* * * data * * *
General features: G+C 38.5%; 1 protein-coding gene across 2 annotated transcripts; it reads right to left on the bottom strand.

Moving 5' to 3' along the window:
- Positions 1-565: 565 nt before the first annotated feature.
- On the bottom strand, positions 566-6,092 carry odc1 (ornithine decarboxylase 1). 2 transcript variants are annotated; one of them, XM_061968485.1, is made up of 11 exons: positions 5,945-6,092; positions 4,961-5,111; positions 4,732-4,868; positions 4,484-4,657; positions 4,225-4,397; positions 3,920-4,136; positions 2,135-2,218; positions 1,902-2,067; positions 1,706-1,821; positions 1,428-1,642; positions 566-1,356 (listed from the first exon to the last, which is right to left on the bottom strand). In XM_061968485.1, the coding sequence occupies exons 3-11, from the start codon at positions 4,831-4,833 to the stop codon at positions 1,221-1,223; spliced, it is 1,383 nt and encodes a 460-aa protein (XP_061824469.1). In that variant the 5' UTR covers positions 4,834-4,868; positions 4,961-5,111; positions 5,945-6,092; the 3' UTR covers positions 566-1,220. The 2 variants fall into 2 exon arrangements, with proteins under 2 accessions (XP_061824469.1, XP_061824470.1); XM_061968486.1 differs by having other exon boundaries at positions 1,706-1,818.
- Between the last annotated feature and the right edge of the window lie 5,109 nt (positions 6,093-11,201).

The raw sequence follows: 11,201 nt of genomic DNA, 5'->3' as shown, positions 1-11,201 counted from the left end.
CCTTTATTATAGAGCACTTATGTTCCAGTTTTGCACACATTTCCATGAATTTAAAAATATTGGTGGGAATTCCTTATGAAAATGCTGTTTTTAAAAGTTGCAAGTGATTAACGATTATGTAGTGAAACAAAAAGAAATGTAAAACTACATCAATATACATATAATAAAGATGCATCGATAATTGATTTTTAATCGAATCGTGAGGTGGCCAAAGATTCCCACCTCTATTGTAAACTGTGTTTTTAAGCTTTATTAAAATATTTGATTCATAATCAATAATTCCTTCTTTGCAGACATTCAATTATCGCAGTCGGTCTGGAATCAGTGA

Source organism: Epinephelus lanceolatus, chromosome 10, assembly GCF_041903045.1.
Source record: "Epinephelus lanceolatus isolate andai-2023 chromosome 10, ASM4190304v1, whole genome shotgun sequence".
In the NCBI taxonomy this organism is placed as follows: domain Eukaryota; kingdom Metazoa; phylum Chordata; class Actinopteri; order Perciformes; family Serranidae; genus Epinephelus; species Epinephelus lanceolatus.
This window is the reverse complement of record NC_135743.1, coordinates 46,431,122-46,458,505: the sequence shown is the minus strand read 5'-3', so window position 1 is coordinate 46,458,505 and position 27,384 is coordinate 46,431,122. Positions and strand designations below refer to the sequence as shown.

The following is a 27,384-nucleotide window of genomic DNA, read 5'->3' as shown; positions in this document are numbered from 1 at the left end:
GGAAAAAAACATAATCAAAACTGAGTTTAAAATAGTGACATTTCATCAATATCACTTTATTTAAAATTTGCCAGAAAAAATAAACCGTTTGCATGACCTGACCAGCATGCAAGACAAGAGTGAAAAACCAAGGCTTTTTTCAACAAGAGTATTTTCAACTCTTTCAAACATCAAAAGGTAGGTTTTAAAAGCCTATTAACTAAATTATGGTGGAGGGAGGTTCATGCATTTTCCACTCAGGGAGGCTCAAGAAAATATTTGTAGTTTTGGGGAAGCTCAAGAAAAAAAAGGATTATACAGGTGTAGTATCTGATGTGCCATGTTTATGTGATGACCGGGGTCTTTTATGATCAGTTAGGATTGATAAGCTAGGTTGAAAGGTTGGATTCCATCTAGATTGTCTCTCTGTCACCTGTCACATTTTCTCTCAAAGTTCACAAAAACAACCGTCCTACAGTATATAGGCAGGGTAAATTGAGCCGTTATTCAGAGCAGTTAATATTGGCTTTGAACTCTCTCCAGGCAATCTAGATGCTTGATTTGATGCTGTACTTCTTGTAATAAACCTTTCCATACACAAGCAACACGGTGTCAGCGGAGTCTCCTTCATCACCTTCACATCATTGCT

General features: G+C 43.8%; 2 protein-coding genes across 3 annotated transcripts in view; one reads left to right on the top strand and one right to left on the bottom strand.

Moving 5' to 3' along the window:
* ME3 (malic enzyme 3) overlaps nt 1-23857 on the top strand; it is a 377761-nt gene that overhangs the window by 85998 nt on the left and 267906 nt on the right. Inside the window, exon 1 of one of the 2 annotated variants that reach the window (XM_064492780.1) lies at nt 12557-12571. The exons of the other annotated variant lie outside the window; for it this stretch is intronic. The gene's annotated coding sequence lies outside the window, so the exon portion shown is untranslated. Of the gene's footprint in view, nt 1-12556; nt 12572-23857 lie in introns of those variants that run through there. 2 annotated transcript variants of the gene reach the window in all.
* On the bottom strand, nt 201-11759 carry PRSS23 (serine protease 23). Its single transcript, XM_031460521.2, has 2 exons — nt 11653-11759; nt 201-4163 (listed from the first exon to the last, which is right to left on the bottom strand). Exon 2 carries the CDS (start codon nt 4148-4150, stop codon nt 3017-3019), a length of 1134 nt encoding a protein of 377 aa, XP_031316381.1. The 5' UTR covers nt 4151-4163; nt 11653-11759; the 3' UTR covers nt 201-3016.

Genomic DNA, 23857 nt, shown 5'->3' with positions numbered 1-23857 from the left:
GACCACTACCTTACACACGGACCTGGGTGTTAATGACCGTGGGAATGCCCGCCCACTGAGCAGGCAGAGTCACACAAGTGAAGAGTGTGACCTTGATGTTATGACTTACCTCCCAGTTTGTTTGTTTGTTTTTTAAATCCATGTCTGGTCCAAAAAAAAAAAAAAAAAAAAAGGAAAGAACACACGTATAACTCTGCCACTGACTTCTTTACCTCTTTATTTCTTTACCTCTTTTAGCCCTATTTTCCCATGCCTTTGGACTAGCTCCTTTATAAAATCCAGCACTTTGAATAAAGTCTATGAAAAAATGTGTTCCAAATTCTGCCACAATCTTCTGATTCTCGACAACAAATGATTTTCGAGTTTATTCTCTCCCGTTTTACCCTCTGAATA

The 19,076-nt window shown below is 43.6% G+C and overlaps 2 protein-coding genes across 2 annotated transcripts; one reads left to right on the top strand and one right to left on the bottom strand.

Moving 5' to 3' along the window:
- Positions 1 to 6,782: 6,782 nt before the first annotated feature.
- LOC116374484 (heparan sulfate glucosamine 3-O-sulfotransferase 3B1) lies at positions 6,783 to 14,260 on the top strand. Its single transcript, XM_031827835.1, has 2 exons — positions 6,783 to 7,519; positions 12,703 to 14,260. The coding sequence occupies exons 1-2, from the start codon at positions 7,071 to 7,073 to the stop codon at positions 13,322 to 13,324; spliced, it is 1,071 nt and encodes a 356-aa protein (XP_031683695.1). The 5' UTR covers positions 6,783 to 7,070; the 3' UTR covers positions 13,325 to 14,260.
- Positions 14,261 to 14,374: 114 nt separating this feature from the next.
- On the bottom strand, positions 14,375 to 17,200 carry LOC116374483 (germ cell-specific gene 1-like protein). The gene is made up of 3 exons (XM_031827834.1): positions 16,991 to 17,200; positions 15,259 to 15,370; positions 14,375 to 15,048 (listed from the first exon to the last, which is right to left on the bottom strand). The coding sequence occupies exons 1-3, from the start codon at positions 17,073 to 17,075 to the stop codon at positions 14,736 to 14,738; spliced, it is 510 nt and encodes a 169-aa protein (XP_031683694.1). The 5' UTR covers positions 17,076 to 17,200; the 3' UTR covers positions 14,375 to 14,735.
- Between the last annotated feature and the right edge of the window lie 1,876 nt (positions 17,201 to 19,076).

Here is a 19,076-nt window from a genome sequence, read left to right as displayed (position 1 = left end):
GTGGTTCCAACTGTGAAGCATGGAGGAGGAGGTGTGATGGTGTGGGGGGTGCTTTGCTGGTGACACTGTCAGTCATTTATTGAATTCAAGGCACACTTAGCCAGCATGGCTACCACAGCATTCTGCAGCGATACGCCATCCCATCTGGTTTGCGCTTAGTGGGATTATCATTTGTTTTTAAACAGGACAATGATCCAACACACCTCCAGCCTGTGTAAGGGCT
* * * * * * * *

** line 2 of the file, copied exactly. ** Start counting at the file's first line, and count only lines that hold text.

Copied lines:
Moving 5' to 3' along the window: